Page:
“It’s so accessible, we could do it with a device we already had,” Meza said. “It was more like we got together in a room at the library, and the moderator got her phone out and recorded our conversation using voice memo.”

The easy accessibility encouraged alumna Brenda-Joyce Newman to step in front of the microphone and talk about the Poor People’s Campaign of Sacramento.

“I’m the kind of person who likes to work in the background,” Newman said. “I didn’t like the way I spoke, and I didn’t feel like I answered the questions.”

Gradually, Newman became more comfortable with the platform and volunteered to interview Zuri K. Colbert, founder of the Community Lead Advocacy Program, about the struggle to meet basic needs in underserved Black communities.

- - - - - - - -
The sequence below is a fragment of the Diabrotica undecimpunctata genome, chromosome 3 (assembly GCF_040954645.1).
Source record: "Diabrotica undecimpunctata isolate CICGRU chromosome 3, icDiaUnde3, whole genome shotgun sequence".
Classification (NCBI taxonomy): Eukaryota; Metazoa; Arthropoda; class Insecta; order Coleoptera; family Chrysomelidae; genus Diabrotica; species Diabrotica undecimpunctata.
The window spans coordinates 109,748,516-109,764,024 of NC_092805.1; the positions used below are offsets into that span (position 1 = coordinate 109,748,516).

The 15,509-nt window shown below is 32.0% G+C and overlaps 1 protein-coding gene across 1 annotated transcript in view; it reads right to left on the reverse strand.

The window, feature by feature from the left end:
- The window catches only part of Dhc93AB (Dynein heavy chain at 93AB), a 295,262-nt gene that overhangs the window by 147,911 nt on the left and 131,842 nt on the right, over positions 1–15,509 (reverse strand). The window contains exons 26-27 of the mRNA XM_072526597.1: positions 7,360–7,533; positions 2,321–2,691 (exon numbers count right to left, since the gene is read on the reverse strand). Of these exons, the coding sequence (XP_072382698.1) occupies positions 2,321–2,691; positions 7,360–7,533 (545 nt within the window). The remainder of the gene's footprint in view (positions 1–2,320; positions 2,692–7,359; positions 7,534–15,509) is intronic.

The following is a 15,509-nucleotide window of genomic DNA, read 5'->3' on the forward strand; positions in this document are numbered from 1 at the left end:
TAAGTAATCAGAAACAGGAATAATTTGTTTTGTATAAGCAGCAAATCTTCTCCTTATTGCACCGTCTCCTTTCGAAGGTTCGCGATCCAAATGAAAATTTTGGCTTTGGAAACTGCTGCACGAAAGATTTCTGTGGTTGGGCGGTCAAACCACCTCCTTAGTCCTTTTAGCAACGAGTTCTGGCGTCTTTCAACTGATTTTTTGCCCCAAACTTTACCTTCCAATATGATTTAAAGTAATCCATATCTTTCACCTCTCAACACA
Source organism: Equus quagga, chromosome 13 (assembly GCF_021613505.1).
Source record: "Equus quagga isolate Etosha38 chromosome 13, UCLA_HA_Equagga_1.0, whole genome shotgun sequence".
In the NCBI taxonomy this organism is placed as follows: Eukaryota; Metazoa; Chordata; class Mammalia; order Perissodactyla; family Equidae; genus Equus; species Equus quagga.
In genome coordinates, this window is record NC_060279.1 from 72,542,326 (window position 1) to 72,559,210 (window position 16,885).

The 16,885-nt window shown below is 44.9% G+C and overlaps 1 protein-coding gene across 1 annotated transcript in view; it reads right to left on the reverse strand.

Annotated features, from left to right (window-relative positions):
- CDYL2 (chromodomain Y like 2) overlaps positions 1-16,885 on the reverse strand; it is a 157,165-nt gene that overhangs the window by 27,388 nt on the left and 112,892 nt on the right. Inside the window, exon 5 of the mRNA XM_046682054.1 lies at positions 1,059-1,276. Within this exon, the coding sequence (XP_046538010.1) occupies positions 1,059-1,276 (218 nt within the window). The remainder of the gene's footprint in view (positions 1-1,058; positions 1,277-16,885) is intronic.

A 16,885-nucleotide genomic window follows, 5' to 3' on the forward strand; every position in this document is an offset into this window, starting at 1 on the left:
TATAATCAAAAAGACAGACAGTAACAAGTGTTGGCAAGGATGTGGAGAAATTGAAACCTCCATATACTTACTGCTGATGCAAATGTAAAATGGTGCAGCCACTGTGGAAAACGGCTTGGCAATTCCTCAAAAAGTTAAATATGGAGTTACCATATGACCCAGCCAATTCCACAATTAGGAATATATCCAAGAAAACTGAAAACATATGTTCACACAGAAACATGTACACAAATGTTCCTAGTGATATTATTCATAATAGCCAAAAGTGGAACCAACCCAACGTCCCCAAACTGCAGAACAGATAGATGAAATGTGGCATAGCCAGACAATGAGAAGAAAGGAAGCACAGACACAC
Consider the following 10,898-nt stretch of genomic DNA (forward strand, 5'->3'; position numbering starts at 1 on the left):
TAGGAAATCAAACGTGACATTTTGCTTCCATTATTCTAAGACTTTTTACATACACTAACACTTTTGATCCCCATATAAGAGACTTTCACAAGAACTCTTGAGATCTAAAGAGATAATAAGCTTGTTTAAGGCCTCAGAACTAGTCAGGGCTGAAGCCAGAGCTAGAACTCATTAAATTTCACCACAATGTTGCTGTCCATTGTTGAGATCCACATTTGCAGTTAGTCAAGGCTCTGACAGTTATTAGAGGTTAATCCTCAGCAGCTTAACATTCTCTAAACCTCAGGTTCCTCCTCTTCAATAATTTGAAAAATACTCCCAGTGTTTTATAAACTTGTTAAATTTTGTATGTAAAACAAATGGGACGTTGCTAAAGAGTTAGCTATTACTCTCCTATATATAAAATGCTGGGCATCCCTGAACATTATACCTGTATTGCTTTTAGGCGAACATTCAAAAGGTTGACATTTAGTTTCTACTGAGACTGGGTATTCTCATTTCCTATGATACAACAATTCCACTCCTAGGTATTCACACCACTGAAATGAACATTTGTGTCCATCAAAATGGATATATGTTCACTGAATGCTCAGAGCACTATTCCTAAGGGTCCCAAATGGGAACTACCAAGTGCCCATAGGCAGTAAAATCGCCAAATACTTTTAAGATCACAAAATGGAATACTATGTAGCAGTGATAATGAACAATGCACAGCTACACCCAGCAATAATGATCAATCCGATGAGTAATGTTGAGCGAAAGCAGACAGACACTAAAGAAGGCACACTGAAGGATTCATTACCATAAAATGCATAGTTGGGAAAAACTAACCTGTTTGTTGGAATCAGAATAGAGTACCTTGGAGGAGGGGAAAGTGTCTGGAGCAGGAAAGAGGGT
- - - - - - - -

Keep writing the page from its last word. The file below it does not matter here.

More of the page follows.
“ ‘Building Justice’ is an important podcast,” Newman said. “It’s one of the ways you can get the unadulterated presence of narratives out there. We know that, historically, certain groups have not been represented. They’ve been invisible or their history is distorted.

“Podcasts allow for their experiences to be expressed authentically, and because of the digital age, we can reach people globally.”

With nearly two seasons under their belt, creators are proud of “Building Justice.”

“The podcast is an amazing space,” Slakoff said.

“I think the more we give space to people to share their stories and connect with other people who may be going through similar experiences, the better. It’s important for the University to hear these conversations and hear these stories.”

Building Justice” is available on Spotify, Apple Podcasts, Podomatic, iHeartRadio, Google Podcast, and more.

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About Jennifer K. Morita

Jennifer K. Morita joined Sacramento State in 2022. A former newspaper reporter for the Sacramento Bee, she spent several years juggling freelance writing with being a mom. When she isn’t chauffeuring her two daughters, she enjoys reading mysteries, experimenting with recipes, and Zumba.